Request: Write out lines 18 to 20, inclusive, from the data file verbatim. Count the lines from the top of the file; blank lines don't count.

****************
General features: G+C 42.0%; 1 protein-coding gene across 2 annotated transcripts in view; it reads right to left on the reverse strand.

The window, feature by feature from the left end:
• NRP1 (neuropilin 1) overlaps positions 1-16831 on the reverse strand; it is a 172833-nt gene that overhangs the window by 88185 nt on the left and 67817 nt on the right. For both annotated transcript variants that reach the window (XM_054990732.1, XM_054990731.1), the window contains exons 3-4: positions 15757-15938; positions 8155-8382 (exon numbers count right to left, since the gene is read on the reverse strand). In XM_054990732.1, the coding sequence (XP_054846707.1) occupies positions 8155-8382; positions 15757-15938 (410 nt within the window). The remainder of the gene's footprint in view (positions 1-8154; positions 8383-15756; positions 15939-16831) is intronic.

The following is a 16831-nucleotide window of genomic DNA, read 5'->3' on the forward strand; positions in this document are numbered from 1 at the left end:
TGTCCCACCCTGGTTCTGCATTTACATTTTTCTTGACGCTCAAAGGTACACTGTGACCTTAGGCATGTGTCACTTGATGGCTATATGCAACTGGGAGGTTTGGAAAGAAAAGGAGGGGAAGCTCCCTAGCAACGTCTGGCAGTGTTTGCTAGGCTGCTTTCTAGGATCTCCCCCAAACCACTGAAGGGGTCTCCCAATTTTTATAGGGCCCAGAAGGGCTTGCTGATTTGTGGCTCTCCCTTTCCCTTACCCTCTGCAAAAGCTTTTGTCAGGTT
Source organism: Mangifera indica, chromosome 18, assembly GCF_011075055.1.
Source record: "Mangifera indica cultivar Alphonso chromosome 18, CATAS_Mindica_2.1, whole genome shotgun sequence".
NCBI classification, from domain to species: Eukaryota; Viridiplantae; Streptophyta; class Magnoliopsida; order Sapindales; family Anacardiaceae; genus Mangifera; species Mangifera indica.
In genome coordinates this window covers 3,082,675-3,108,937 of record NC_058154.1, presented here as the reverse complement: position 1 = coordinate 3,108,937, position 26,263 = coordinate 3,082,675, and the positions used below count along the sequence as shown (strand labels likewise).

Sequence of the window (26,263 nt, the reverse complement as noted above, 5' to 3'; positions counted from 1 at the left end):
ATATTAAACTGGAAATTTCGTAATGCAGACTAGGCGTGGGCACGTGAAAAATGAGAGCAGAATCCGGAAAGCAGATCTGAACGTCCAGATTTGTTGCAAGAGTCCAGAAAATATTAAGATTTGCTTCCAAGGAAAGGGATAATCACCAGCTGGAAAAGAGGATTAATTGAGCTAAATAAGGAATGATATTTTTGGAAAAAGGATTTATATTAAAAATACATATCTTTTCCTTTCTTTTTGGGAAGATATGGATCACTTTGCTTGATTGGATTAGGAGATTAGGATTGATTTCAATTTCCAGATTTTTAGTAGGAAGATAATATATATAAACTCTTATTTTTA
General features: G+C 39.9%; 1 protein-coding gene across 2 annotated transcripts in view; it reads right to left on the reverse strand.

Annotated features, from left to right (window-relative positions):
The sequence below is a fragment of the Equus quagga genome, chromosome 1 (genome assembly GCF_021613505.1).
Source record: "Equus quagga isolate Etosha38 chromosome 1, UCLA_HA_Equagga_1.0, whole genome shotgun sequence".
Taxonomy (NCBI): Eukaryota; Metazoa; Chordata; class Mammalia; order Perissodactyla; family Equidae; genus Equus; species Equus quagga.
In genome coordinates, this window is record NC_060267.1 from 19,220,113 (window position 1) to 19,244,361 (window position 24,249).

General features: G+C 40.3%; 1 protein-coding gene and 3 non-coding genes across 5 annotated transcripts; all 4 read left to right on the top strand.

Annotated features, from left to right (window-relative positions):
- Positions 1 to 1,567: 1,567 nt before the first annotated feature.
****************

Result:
General features: G+C 40.3%; 1 protein-coding gene and 3 non-coding genes across 5 annotated transcripts; all 4 read left to right on the top strand.

Annotated features, from left to right (window-relative positions):
- Positions 1 to 1,567: 1,567 nt before the first annotated feature.